Down to the Wire: Upi's Fight for Survival

Gregory Gordon, Author McGraw-Hill Companies $19.95 (429p) ISBN 978-0-07-023804-6
United Press International, usually considered America's second-tier wire service, was established in 1907 and had its greatest success in the '40s and '50s. But in the 1970s, this momentum was lost--and here former UPI staffers Gordon and Cohen open their thoughtful, instructive analysis of the company's decline. Sold by the founding Scripps family in 1982, UPI fell into the hands of Doug Ruhe and Bill Geisler, young entrepreneurs short on journalistic experience. These two, in the authors' view, hurt UPI by hiring expensive consultants and skimming off the scant profits. Forced out by dynamic president Luis Nogales, they sold to Mexican tycoon Mario Vazquez-Rana, who in turn tried to impose his autocratic style on employees. But Vazquez-Rana, too, ran into trouble, and the company was again sold; by the late 1980s UPI appears shakily viable. Photos not seen by PW. (Dec.)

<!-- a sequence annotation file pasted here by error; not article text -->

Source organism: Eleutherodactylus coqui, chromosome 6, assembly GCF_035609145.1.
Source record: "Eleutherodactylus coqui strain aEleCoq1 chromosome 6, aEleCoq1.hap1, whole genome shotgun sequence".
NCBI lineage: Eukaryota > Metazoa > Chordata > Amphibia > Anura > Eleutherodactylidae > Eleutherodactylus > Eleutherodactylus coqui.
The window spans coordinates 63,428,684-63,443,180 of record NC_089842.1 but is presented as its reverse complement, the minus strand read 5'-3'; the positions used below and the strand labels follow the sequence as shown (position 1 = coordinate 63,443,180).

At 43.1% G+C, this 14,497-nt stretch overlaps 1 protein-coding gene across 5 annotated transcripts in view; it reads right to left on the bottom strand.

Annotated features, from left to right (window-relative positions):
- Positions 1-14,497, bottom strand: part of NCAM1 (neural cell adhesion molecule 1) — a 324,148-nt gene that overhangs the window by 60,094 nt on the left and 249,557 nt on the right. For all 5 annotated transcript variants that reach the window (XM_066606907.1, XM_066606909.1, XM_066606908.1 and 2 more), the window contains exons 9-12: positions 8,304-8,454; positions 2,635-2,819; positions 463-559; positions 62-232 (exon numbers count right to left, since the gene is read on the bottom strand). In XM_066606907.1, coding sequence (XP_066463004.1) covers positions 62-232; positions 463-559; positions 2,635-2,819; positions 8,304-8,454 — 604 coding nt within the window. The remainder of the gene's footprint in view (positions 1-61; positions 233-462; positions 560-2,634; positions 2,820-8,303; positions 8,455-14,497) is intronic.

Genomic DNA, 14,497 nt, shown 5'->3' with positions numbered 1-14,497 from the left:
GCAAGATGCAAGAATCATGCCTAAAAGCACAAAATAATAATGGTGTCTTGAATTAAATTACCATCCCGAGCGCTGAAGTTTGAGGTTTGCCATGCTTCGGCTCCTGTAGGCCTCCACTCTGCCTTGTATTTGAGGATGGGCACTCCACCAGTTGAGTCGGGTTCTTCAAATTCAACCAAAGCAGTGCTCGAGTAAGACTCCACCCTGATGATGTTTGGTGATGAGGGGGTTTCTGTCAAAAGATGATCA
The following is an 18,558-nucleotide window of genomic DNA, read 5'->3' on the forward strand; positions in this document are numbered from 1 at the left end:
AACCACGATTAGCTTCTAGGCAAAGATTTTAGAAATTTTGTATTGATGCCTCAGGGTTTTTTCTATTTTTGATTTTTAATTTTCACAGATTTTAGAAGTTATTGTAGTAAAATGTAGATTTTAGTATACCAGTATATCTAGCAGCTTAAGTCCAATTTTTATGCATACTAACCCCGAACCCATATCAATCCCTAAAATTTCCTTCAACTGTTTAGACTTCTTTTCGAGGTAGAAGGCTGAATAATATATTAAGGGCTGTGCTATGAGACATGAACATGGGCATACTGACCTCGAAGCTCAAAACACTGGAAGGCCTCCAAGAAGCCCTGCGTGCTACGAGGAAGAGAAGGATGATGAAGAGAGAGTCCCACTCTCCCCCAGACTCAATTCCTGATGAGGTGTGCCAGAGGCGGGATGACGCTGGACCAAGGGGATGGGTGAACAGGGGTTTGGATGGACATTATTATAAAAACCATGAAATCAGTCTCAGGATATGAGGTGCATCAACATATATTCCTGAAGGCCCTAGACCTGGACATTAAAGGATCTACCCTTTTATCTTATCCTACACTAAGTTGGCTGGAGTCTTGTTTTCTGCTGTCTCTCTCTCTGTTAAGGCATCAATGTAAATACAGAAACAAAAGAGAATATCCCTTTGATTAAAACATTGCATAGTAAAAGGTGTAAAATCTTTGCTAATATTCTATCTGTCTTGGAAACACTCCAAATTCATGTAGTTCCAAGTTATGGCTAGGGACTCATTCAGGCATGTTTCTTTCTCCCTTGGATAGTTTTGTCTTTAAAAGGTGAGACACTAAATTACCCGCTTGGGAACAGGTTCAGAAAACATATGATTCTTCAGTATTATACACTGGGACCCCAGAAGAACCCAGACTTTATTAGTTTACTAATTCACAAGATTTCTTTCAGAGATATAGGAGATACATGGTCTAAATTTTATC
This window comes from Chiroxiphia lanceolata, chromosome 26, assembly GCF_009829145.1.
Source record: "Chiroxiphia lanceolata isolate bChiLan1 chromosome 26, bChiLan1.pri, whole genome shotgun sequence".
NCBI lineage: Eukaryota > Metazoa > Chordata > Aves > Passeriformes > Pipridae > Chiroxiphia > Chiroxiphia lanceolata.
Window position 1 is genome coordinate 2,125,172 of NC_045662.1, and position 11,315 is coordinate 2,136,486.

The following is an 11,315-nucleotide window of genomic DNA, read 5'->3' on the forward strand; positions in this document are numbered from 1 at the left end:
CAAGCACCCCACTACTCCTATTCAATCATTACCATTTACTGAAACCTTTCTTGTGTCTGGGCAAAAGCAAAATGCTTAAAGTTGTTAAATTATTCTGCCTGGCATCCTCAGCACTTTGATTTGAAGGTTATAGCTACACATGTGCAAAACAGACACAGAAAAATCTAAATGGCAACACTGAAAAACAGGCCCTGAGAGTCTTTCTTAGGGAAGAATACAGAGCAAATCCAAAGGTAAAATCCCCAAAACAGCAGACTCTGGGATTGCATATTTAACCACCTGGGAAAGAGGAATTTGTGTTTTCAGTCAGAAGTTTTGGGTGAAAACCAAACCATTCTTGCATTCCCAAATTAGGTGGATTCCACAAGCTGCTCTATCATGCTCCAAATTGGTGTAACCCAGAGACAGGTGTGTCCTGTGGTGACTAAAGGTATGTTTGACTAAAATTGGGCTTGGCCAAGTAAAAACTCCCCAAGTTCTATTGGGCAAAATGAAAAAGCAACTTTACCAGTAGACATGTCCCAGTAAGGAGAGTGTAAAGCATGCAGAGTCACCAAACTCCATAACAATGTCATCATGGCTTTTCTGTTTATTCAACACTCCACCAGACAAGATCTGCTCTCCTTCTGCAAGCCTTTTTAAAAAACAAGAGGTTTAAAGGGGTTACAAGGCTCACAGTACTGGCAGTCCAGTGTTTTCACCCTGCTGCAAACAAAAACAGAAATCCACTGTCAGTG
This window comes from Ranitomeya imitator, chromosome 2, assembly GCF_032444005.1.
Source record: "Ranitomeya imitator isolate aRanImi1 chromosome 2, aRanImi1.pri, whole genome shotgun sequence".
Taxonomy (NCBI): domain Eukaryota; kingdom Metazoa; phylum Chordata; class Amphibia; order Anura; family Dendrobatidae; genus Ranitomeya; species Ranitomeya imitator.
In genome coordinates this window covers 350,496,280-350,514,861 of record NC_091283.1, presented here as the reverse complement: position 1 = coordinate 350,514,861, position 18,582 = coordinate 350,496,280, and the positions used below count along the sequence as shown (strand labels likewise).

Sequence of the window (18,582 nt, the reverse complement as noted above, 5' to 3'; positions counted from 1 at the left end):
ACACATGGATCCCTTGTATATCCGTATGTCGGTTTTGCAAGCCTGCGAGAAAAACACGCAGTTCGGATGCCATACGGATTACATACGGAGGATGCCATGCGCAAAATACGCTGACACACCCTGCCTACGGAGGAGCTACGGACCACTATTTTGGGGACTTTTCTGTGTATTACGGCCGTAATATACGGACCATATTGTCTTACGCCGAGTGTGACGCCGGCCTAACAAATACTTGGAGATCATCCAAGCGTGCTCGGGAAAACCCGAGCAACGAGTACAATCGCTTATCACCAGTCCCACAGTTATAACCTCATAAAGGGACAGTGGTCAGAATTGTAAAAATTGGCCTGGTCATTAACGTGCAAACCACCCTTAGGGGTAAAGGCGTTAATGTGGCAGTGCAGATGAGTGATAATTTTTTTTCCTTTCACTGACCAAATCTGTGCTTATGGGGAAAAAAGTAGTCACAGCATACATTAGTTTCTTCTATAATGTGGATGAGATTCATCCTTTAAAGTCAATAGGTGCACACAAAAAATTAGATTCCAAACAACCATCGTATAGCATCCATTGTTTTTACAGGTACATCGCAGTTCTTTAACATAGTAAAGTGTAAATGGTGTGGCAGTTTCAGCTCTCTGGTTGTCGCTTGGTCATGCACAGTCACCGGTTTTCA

Reviewed on: 01/01/1990
Release date: 01/01/1990
Genre: Nonfiction
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